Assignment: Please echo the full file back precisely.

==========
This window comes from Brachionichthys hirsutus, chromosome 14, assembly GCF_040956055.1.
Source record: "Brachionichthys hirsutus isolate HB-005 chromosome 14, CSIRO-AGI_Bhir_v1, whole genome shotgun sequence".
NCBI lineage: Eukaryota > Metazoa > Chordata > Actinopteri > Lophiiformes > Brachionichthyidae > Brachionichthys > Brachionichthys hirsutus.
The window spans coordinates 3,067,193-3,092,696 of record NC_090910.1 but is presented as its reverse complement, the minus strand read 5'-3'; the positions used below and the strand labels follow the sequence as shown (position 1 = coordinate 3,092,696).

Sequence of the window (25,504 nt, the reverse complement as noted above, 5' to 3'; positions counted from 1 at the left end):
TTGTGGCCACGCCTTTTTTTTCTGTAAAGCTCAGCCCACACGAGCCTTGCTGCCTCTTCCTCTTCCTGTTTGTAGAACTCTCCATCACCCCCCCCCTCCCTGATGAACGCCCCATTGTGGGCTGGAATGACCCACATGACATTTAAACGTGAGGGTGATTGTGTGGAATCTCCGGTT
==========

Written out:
This window comes from Brachionichthys hirsutus, chromosome 14, assembly GCF_040956055.1.
Source record: "Brachionichthys hirsutus isolate HB-005 chromosome 14, CSIRO-AGI_Bhir_v1, whole genome shotgun sequence".
NCBI lineage: Eukaryota > Metazoa > Chordata > Actinopteri > Lophiiformes > Brachionichthyidae > Brachionichthys > Brachionichthys hirsutus.
The window spans coordinates 3,067,193-3,092,696 of record NC_090910.1 but is presented as its reverse complement, the minus strand read 5'-3'; the positions used below and the strand labels follow the sequence as shown (position 1 = coordinate 3,092,696).

Sequence of the window (25,504 nt, the reverse complement as noted above, 5' to 3'; positions counted from 1 at the left end):
TTGTGGCCACGCCTTTTTTTTCTGTAAAGCTCAGCCCACACGAGCCTTGCTGCCTCTTCCTCTTCCTGTTTGTAGAACTCTCCATCACCCCCCCCCTCCCTGATGAACGCCCCATTGTGGGCTGGAATGACCCACATGACATTTAAACGTGAGGGTGATTGTGTGGAATCTCCGGTT